Let’s say we created a new package. Then a file is created in the directory with this package package.json… In order for this package to be available publicly in the future and be published correctly, it is necessary to add to this file:

"publishConfig": {
    "access": "public"
  }

Naturally, subprojects can also be created manually.

Publishing modified projects:

lenra publish

Possible problems:

  • Not authorized by NPM;

  • Forgot to add public access to package.json package;

  • A busy or incorrect name for one of the packages.

Important notes:

  • Publishing is possible only after commit when using this command in this form;

  • The default is the pass-through version for all packages.

Recommended to honor See the Lerna documentation for additional options for this command.

In our project

If you want to use your own project structure, you can change it. As an example, consider our project universal documentation generator

We decided to leave in the main module only the functionality of the stream manager, as well as the markdown finalizer, compatible with the main static site generators. In order to process the documentation files themselves, you need to connect the appropriate plugins.

Our file lerna.json:

{
  "packages": ["plugins/*", "main/"],
  "version": "0.0.0",
  "command": {
    "run": {
      "npmClient": "npm"
    }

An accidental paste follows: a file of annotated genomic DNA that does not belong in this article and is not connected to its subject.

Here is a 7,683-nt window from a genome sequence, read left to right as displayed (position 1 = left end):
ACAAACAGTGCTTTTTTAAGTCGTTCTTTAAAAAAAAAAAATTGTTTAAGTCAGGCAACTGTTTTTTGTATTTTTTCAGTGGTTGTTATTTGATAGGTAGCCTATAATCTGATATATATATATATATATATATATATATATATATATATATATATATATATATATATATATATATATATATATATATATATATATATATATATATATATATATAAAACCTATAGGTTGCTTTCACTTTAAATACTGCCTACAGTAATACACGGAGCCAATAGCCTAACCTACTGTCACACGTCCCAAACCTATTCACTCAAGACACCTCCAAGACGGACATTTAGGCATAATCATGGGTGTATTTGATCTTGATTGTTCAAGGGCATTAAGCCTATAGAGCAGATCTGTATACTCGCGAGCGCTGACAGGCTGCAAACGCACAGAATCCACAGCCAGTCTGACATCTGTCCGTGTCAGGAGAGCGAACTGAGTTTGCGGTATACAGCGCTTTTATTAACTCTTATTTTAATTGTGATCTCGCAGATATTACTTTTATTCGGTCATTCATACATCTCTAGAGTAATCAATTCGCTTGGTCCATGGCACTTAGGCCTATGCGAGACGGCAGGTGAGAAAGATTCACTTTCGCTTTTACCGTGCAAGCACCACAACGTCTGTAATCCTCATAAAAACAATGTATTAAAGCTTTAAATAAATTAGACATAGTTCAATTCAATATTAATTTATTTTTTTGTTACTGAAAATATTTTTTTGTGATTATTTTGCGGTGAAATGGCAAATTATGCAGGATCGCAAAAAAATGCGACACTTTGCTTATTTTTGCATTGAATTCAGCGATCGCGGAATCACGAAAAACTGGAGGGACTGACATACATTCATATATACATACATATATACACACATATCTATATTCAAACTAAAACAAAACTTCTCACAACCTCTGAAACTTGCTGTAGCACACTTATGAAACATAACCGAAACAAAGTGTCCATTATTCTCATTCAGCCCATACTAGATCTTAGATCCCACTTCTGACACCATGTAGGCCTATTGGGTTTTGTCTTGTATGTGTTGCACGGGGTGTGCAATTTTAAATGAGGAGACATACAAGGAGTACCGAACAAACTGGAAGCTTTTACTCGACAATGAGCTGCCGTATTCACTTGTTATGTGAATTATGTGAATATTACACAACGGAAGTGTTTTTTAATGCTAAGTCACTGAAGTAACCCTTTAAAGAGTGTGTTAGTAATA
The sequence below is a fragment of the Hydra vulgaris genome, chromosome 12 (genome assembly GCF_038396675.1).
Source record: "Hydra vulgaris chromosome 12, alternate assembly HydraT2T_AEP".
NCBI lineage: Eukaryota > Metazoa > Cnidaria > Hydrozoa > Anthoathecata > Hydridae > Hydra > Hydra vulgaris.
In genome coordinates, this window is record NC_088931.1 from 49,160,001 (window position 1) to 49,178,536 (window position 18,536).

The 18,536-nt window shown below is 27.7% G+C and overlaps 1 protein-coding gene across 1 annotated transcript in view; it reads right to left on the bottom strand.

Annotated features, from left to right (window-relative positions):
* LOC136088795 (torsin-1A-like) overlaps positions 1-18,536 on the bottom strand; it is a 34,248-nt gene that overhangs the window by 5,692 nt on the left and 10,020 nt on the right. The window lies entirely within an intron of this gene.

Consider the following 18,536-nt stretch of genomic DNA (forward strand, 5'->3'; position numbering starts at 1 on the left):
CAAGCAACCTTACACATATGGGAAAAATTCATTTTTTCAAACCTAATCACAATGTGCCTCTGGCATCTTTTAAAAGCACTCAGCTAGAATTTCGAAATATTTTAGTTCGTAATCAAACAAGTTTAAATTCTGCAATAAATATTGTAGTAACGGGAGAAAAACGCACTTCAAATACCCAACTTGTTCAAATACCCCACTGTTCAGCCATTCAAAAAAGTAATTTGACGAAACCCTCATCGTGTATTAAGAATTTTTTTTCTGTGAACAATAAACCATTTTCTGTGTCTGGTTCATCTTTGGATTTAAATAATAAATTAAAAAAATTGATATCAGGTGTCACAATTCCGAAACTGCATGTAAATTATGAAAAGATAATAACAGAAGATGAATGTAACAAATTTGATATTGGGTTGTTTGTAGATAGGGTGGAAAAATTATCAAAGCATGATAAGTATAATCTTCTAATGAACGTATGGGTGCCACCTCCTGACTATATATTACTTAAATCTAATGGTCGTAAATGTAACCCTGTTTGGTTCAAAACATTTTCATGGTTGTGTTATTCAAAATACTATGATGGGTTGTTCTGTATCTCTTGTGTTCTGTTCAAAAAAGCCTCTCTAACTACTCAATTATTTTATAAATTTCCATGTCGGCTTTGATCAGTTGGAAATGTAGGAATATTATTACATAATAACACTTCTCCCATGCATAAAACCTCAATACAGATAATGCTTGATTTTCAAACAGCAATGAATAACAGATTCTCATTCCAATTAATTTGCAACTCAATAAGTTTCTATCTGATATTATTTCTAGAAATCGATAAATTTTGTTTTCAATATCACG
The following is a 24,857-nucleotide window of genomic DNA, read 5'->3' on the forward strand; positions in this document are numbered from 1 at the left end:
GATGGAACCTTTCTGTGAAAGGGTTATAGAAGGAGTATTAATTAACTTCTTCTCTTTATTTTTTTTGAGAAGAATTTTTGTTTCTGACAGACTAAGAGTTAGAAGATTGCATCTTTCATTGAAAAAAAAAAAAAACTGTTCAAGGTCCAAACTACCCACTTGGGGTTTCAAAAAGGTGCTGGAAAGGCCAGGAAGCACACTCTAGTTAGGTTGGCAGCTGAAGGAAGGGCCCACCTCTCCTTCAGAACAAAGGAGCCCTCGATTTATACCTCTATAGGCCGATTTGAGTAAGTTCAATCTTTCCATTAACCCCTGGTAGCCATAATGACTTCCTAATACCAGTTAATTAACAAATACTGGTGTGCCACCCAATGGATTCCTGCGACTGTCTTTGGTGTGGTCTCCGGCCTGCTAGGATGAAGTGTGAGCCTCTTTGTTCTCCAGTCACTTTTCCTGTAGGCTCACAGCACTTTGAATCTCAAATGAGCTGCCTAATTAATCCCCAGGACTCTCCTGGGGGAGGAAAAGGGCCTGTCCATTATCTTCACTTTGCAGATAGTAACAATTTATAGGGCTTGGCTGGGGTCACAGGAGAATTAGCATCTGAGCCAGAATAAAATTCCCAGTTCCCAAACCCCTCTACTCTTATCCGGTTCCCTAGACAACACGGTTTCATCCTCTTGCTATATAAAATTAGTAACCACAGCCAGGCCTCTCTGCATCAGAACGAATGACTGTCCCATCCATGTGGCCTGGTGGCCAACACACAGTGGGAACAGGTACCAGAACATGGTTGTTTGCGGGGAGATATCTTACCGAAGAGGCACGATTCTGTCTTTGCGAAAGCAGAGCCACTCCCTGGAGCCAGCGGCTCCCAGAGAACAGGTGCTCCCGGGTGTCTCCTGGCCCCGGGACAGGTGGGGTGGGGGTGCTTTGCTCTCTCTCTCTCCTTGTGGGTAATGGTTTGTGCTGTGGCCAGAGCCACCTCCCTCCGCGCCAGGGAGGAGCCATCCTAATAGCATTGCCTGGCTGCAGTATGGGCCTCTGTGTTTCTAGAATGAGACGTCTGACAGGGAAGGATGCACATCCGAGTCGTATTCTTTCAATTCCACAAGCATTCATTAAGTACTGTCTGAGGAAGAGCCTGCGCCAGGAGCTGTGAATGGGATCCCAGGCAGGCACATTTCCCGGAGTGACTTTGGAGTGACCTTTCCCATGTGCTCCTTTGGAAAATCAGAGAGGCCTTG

}
}

In our project, all plugins are in the directory plugins/, and the main module in the folder main/… Thus, the structure of our project is as follows:

├── lerna.json
├── LICENSE
├── main
│   ├── index.js
│   ├── lib
│   │   ├── finMd.js
│   │   └── manager.js
│   ├── package.json
│   └── README.md
├── package.json
├── plugins
│   ├── fin-html
│   │   ├── index.js
│   │   ├── package.json
│   │   └── README.md
│   └── gen-js-jsdoc
│       ├── index.js
│       ├── package.json
│       └── Readme.md
│       ...
└── README.md

Interaction of modules and dependencies

Let’s talk now about the interactions between different parts of the project. Obviously, in a mono-repository, each subproject can somehow depend on others. There is a problem of dependencies between subprojects. Also, it is not very convenient to set dependencies separately for each subproject. Lerna knows how to solve these problems.

Installing dependencies:

lerna bootstrap